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Napoleon Bonaparte

French military and political leader (Aug 15, 1769 – May 5, 1821)


“Well, then, I will tell you. Alexander, Caesar, Charlemagne, and I myself have founded great empires ; but upon what did these creations of our genius depend? Upon force. Jesus alone founded His empire upon love, and to this very day millions would die for Him I think I understand something of human nature ; and I tell you, all these were men, and I am a man : none else is like Him ; Jesus Christ was more than man. . . I have inspired multitudes with such an enthusiastic devotion that they would have died for me, . . but to do this it was necessary that I should be visibly present with the electric influence of my looks, of my words, of my voice. When I saw men and spoke to them, I lighted up the flame of self-devotion in their hearts. . . . Christ alone has succeeded in so raising the mind of man towards the Unseen, that it becomes insensible to the barriers of time and space. Across a chasm of eighteen hundred years, Jesus Christ makes a demand which is beyond all others difficult to satisfy; He asks for that which a philosopher may often seek in vain at the hands of his friends, or a father of his children, or a bride of her spouse, or a man of his brother. He asks for the human heart ; He will have it entirely to Himself. He demands it unconditionally ; and forthwith His demand is granted. Wonderful ! In defiance of time and space, the soul of man, with all its powers and faculties, becomes an annexation to the empire of Christ. All who sincerely believe in Him, experience that remarkable supernatural love towards Him. This phenomenon is unaccountable ; it is altogether beyond the scope of man s creative powers. Time, the great destroyer, is powerless to extinguish this sacred flame ; time can neither exhaust its strength nor put a limit to its range. This is it which strikes me most ; I have often thought of it. This it is which proves to me quite convincingly the Divinity of Jesus Christ.”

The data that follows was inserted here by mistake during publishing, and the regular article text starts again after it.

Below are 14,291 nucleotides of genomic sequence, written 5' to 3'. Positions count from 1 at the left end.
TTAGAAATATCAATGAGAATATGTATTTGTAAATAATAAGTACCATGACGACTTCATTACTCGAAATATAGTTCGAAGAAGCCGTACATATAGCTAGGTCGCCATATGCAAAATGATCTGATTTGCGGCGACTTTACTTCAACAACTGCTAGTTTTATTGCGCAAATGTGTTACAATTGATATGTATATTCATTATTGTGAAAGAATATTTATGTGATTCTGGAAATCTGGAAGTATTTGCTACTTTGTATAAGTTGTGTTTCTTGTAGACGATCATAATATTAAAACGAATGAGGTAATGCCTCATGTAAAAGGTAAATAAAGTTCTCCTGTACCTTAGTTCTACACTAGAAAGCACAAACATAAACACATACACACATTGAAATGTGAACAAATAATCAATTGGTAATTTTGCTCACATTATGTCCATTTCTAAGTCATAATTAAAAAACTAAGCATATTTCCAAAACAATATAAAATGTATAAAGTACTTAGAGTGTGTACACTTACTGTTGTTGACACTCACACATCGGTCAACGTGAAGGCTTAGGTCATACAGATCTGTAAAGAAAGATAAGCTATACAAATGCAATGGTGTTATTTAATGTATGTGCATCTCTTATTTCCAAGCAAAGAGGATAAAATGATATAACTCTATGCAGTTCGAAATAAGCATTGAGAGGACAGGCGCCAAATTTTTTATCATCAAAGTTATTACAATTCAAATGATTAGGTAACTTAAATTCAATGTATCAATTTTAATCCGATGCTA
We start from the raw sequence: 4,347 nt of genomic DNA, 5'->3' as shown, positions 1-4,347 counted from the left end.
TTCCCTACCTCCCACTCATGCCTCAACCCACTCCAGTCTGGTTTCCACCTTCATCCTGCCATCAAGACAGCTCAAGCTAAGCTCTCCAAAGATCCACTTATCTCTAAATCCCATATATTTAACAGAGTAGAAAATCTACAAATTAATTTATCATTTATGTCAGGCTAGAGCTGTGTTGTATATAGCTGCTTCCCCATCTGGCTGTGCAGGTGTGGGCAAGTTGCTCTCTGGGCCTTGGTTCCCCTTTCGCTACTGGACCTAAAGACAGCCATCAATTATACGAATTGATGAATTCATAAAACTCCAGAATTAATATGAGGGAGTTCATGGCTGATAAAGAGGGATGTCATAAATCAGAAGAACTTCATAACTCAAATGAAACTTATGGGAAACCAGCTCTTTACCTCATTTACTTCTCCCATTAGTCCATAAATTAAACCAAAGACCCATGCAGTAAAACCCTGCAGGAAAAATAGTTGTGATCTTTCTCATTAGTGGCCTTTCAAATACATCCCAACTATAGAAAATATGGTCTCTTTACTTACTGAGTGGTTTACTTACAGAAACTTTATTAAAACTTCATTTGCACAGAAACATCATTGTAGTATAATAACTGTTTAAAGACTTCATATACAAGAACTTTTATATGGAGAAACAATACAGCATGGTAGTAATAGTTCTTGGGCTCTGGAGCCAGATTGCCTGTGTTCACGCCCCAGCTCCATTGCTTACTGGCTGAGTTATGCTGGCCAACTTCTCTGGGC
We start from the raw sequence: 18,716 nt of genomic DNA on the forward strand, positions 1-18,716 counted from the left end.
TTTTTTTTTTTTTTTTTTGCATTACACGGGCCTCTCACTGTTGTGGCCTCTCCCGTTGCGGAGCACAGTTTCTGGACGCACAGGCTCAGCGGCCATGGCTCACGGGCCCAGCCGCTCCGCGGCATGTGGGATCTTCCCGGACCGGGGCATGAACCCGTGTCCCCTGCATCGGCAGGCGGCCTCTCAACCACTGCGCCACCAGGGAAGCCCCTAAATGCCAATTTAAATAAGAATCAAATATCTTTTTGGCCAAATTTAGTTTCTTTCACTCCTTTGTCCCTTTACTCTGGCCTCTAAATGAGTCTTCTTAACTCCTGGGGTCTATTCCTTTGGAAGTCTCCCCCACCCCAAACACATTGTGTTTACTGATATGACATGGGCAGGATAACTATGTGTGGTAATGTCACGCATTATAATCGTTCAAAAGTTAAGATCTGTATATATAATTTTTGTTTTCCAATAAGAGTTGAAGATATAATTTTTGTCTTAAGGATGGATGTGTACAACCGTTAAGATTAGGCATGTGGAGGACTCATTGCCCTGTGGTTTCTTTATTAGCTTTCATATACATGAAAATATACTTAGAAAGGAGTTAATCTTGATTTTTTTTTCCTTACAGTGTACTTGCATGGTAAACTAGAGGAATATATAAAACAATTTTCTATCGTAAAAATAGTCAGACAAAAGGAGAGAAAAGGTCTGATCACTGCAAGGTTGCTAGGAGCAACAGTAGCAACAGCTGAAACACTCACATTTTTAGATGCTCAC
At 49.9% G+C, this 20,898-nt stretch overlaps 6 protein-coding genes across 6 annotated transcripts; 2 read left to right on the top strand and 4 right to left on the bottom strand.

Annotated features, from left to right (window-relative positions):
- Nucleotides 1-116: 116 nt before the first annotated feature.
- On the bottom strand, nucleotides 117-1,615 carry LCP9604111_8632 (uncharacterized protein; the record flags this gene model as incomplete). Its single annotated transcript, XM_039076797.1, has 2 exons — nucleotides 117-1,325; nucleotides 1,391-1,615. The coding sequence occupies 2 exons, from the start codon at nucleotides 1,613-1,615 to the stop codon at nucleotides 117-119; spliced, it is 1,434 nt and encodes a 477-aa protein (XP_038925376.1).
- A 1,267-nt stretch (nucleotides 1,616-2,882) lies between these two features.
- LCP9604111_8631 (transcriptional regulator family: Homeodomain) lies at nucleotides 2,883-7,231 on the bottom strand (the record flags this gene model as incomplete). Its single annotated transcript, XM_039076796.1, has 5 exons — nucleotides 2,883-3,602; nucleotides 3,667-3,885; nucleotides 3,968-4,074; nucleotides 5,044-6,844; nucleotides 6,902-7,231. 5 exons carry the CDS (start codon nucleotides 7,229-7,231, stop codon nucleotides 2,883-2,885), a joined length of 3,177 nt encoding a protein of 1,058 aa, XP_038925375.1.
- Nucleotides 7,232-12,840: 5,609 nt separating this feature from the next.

Thomas Jefferson
Abraham Lincoln